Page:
Roman Coppola Tackles Break-ups in “A Brief Glimpse Inside the Mind of Charles Swan III”

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“A Brief Glimpse Inside the Mind of Charles Swan III,” written and directed by Roman Coppola, is a break up story. Charlie Sheen, who stars in the title role of Charles Swan III, plays the exact same character he almost always does, the narcissistic, hard boozing creative type who inexplicably has scads of women hounding after him.

Predictably, he develops feelings for a young, attractive blonde named Ivana, played by Katheryn Winnick, who leaves him after she realizes he’s unable to let go of the glory of his former flings. The movie that follows is Charles’ struggle to pick himself back up after she’s gone, going through a series of fantasies that place the blame on her.

When I asked Roman Coppola why he chose to portray her as a villain, using heavy handed symbolism like a suspiciously nazi-esque armband and the outdated western stereotype of a “savage” Native American, he replied “when you’re going through a break up, you sort of fantasize to get through it. Charles is a graphic designer, an advertising guy. He lets his imagination run wild with it…But, there’s a tenderness to their relationship, they really like each other and I think that shows.”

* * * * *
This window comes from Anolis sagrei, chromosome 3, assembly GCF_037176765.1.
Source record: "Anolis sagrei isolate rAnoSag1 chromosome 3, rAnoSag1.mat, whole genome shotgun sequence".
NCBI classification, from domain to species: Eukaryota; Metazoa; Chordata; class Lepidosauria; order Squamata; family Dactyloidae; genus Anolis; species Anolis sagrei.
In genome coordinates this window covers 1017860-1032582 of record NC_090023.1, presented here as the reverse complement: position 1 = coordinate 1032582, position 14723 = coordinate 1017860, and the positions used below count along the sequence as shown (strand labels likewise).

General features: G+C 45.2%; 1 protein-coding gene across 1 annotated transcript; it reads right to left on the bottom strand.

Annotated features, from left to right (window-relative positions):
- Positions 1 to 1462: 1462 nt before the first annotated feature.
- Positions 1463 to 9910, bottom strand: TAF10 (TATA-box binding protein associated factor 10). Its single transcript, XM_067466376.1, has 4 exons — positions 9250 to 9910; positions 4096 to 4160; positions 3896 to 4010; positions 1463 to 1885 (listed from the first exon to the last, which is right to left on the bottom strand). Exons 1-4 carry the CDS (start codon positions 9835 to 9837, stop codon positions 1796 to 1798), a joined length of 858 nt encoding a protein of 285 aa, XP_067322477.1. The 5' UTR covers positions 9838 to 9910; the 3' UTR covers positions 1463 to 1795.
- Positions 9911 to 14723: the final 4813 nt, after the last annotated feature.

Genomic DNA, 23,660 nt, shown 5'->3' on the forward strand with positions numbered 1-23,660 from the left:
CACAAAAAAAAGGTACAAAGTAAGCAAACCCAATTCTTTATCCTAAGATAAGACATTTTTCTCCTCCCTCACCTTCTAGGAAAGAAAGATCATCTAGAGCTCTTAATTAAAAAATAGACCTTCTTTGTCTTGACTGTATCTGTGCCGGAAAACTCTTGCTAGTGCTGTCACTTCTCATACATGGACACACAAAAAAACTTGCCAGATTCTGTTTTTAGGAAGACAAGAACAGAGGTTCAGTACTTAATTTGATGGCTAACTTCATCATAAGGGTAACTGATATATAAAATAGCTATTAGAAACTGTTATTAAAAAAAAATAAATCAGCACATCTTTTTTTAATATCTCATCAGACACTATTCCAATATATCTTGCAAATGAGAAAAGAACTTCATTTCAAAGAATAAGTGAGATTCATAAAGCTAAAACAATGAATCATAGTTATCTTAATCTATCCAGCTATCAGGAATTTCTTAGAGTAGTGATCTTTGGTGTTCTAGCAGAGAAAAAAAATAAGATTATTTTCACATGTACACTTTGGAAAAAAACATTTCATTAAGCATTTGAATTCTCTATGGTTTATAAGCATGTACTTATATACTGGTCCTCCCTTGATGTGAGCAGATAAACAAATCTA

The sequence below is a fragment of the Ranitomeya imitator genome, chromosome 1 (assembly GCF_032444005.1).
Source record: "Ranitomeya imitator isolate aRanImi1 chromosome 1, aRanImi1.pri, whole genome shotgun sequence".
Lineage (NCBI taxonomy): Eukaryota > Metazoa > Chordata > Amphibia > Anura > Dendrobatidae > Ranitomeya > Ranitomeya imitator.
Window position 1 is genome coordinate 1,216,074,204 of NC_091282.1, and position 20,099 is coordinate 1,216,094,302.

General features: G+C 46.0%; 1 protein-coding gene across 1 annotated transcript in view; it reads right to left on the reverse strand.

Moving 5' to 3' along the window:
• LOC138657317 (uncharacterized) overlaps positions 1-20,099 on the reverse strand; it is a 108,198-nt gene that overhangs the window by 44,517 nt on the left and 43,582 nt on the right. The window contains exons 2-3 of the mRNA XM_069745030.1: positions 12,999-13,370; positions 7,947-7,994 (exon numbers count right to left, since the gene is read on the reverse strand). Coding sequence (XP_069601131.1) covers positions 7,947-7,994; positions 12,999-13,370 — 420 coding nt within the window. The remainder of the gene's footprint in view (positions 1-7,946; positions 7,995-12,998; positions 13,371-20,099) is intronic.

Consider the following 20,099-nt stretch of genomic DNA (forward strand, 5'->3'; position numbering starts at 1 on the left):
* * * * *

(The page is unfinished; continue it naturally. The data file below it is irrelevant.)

Ivana’s side of the story is largely ignored until she apologizes to Charles, despite the fact of how their relationship ends but Coppola explained that “the story is Charles’ fantasy; he doesn’t take the blame”. Indeed, the fantasy aspect is perhaps one of the few selling points of this movie, aside from Patricia Arquette’s authentic turn as Charles’ sister, and Bill Murray’s role as Charles’ friend and frequent aid in these mental wanderings Charles takes.

The cinematography seems to borrow from Coppola’s earlier work on Wes Anderson movies, most recently “Moonrise Kingdom,” which he co-wrote. The vibrant colors and distinctive use of imagery harkens back to Charles’ career as a graphic designer said Coppola. The distinctive style candy coats the movie, making it watchable but an ultimately forgettable affair.

Foghorn Grade: C+

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